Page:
Rehabilitation developments often use both the federal historic rehabilitation tax credit (HTC) and the low-income housing tax credit (LIHTC) to meet the bottom line while still providing quality affordable units.
At first blush, property ownership seems like a simple issue. Read Full Article Here
Historic Rehabilitation Opportunities for Public Housing: A Q&A with HUD Federal Preservation Officer Nancy E. Boone
The development of any society is often reflected in the resulting built environment. Read Full Article Here
Over the years, twinning the federal Historic Tax Credit (HTC) program with low-income housing tax credits (LIHTCs) has become a common approach to preserving and revitalizing aging public housing complexes. Read Full Article Here
Windows are an integral component of a building’s exterior, which visually organize a façade and gracefully recede into and complement a building’s structure. Read Full Article Here
A common misconception about historic tax credit (HTC) rehabilitation projects is that the state historic preservation office (SHPO) and National Park Service (NPS) only have purview over exterior work, when in reality, interior design is a critical component in the review process, which may lead to approval or denial. Read Full Article Here…
Adapting historic buildings for new uses in a historic tax credit (HTC) development often hinges on the ability to find a compatible use, so what happens when a school needs to undertake an adaptive reuse project on a historic building that was not previously used as a school? Read Full Article Here..
The reality of the real estate market is that it is cyclical. And as experienced in the past decade, the cycle down can be rapid– in some cases stopping a development before it begins. Now that the market is warming again, developers are looking to complete these partially completed developments. This cycling presents both opportunities […]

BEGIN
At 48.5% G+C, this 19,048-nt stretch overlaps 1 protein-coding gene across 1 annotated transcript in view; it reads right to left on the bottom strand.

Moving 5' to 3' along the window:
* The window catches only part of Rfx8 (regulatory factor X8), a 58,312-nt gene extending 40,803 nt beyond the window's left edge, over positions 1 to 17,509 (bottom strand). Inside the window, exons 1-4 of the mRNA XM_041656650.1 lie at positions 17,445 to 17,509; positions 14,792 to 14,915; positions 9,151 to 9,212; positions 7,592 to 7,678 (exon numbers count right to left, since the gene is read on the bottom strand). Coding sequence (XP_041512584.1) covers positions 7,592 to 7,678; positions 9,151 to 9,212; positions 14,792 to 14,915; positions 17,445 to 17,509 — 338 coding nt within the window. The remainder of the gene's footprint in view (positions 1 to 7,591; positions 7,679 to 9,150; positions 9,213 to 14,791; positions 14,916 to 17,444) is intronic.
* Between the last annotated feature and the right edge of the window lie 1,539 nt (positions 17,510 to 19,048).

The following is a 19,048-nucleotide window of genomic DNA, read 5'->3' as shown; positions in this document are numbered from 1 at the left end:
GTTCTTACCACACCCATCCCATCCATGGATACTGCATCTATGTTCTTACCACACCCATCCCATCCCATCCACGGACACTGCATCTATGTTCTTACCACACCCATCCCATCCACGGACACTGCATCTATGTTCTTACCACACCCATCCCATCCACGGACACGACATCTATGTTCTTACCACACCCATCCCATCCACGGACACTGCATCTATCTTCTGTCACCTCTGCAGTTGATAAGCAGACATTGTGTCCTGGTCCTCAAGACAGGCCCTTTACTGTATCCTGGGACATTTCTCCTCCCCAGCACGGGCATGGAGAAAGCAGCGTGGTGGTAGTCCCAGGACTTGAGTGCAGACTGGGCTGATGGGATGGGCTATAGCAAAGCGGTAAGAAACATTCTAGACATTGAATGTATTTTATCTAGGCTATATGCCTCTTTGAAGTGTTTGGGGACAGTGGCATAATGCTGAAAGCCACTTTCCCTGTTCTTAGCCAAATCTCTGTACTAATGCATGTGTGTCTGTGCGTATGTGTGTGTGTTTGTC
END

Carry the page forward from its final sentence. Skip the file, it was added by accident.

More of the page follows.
What happens when you instinctively know a building is significant, but the history is largely unknown? While a developer may feel a building is historic, unless significance is established, a building will not be eligible for the historic tax credits (HTCs). Establishing the historic and/or architectural significance of a building is the first step in […]
As we know, to qualify for historic tax credits (HTCs), a project must be a certified rehabilitation of a certified historic building. One common path for certifying a building as historic is to individually list it on the National Register of Historic Places, a rigorous and time-consuming process. Even in seeking preliminary determinations, this process […]
The materials and techniques involved in modern construction allowed for rapid construction in the mid-20th century. One such technique was the advent of the curtain wall in building construction. Many of the iconic midcentury modern buildings feature curtain walls. From the Seagram Building in New York City to the one-story Farnsworth House, the curtain wall, […]
From the largest billboards to tiny plaques, exterior signs immediately identify the function of a building. Exterior signs have the potential to make or break commercial enterprises housed in a building. When undertaking a rehabilitation project utilizing historic tax credits (HTCs), all exterior signs are subject to review by the state historic preservation office (SHPO) […]